Mobiles are taking over
Mobile Internet gadgets are becoming ever increasingly important in children and young people’s lives, a new Childwise report suggests.
by Rune H. Rasmussen
According to the annual Childwise report, the number of children with televisions in their bedroom is decreasing. At the same time, an increasing number of children have personal Internet access. In fact, among seven to 16 year olds, 61 per cent have a mobile phone with Internet access.
The survey report, which is based on interviews of 2,770 5 to 16 year olds carried out in autumn 2011, suggests that young people’s lives and culture increasingly revolves around the mobile phone. The interviews showed that, on average, children and young people use their mobiles for 1,6 hours each day.
The report paints an interesting picture of a young person’s daily life:
- Mobile phones are used for talking, texting and accessing the Internet. More than three-quarters of secondary-age pupils use mobiles to get online.
- An emerging push-button, on-demand culture, where children to a decreasing extent prefer scheduled TV programmes.
- Before school, children are more likely to play with their mobile phones than watch TV.
- After school, children are more likely to go online than watch TV.
- When children are reading at home, they are more likely to do so through a screen rather than a book or a magazine.
- Even in bed at night, the mobile phone is being used by 32 per cent of children aged 5- 16.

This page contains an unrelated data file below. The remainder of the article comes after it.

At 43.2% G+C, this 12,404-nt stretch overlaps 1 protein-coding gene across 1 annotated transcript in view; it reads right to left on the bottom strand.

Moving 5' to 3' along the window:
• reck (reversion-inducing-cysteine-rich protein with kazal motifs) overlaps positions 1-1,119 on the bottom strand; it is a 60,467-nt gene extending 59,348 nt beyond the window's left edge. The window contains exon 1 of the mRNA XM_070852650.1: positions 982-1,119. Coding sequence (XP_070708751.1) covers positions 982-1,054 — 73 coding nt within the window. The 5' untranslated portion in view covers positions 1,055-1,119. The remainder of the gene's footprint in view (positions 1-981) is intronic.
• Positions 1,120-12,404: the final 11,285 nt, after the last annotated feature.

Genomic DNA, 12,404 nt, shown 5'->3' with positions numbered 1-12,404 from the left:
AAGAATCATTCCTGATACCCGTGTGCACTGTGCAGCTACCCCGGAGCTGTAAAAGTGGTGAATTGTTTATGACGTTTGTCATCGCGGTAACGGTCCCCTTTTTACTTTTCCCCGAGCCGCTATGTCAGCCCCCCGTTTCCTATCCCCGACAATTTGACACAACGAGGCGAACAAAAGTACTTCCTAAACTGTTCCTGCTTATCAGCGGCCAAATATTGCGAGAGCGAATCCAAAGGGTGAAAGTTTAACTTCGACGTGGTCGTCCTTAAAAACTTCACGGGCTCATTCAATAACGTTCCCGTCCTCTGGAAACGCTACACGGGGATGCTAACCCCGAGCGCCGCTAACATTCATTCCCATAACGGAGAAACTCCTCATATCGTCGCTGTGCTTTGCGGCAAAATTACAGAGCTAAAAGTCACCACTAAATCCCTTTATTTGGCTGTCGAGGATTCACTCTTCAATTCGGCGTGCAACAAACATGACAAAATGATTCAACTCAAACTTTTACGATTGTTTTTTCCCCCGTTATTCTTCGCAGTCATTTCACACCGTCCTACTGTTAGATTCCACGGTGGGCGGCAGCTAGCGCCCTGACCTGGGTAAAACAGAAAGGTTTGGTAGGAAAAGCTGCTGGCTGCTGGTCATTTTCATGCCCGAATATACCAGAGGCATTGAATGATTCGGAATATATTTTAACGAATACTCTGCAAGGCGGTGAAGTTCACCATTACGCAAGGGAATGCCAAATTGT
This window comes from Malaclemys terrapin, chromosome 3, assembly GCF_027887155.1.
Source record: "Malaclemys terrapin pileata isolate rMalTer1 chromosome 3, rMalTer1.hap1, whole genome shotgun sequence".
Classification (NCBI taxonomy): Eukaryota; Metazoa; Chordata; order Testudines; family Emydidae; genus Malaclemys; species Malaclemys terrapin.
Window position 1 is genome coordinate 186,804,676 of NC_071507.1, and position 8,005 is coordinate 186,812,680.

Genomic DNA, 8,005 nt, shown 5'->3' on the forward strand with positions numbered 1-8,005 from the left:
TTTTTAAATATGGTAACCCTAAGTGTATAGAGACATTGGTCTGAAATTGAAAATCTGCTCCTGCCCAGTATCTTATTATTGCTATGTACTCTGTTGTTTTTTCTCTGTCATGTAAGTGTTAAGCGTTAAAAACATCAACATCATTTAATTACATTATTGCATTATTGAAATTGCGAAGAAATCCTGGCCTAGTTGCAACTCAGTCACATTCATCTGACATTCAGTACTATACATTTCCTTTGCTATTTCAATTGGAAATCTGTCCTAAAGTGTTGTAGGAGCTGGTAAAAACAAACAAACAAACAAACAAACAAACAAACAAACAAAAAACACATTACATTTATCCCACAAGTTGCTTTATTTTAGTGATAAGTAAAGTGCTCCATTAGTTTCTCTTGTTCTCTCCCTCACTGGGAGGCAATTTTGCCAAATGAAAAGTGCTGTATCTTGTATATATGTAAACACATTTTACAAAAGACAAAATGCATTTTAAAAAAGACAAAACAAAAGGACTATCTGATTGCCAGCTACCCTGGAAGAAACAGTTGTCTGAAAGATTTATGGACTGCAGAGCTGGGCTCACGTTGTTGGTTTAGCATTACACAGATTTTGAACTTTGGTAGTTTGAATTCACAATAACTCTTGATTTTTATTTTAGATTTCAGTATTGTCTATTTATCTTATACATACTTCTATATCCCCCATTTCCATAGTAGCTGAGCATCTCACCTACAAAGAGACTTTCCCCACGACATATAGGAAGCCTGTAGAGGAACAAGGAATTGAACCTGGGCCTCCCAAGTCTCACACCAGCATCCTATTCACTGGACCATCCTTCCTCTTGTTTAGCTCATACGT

In addition, traditional PCs in children’s bedrooms are being replaced by laptops and tablet computers. Land-line telephones are also a thing of the past, as most children know how to send a text message, but have a harder time finding a telephone number.
Facebook is the most popular website, with 51 per cent of the interviewees saying they had logged in some time during the last week prior to the survey.
Television should not be written off
Research director Rosemary Duff told BBC that even though the growth of mobile Internet is the most significant change in how children use technology, television should not be written off prematurely. Mobile phones and the Internet each occupy about an hour and a half on average per day, but television viewing still occupy two and half hours.
And even though children might be using the Internet more than ever, she said, the content can be often be related to television programmes.
And as teenagers are eager "multi-taskers", they tend to use the Internet, or play on a games console, while also watching television.
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